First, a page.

Dec 04, 2022  
2021-2022 College Catalog 
    
2021-2022 College Catalog [ARCHIVED CATALOG]

Course Descriptions


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Course Description Key
 

Physical Education - Professional

  
  •  

    PEPR 1040 - Sport First Aid

    (2)
    Coaches develop knowledge and skills necessary to recognize common sport injuries and administer the appropriate sport first aid to the injured or ill athlete. Designed to meet Wyoming State Coaches certification requirements for sport first aid. Upon successful completion of the course, coaches will receive ASEP certification in Sport First Aid and American Red Cross first aid.

    (2 hrs lec)
  
  •  

    PEPR 1115 - Rodeo Fundamentals: Timed Events

    (2)
    Students demonstrate an understanding of the rules, techniques, and safety practices of Timed Events (calf roping, steer wrestling, team roping, breakaway roping, barrel racing, or goat tying). Clinic emphasizes hands-on practice.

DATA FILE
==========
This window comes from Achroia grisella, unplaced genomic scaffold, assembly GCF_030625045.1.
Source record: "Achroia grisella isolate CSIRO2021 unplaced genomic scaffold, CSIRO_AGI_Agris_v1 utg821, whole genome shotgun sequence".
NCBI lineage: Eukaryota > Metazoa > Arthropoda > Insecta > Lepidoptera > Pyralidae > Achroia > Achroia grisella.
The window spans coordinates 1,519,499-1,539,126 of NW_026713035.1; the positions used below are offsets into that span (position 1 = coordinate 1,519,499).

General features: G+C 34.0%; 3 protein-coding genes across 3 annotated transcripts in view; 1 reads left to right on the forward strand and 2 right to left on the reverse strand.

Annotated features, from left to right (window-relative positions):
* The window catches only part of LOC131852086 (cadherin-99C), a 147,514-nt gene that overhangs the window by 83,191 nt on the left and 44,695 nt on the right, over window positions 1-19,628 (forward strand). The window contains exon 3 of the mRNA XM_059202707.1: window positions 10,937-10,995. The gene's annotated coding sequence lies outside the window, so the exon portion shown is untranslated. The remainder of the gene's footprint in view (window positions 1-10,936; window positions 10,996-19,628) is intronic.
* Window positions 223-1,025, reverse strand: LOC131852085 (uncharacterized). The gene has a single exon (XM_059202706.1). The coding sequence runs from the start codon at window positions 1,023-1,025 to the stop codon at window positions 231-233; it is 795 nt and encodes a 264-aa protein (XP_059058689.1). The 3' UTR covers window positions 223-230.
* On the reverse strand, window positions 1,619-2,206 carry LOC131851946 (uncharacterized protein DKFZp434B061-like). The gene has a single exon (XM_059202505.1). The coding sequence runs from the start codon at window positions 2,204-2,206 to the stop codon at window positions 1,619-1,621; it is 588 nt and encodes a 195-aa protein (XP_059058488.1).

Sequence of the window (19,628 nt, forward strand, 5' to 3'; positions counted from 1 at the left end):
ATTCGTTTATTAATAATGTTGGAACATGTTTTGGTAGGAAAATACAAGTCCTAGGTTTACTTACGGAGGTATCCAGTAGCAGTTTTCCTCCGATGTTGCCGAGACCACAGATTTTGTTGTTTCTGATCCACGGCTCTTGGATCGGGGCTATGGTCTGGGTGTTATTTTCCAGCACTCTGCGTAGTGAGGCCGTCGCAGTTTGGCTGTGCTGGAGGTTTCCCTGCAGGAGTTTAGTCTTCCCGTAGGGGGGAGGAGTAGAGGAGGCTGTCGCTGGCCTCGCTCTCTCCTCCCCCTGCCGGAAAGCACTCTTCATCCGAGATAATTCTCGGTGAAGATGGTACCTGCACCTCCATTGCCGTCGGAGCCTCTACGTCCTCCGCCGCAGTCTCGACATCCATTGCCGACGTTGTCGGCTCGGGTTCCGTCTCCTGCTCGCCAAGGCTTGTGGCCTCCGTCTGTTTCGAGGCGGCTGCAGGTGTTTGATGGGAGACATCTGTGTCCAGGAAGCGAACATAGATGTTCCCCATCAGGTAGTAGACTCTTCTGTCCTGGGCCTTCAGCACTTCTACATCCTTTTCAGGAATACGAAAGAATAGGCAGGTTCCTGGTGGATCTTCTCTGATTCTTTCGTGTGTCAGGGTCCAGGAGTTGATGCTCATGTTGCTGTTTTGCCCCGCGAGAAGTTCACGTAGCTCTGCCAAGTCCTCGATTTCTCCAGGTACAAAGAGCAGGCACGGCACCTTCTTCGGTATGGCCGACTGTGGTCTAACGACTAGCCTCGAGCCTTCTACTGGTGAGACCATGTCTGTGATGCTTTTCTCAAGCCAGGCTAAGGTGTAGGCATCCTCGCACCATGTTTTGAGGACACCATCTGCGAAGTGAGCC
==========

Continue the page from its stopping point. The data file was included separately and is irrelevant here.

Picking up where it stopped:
(1 hr lec, 2 hrs lab)
  
  •  

    PEPR 2012 - Physical Education for Elementary School

    (3)
    Trains prospective elementary teachers to develop every child’s need for strength, skills, health, and knowledge. Involves training with grade school children in the community.

    (3 hrs lec)
  
  •  

    PEPR 2050 - Care and Prevention of Athletic Injuries

    (2)
    Provides the prospective coach with the basic skills necessary to provide basic care for the injured athlete. Strongly emphasizes prevention, recognition, and care of athletic injuries, including conditioning, wrapping, padding, taping, physicals, nutrition and other means. Designed to meet Wyoming State certification requirements for coaches.

    (2 hrs lec)
  
  •  

    PEPR 2091 - Sports Officiating

    (1)
    Studies officiating techniques, rules, and the role of the official. Involves practical officiating experience.

    (1 hrs lec)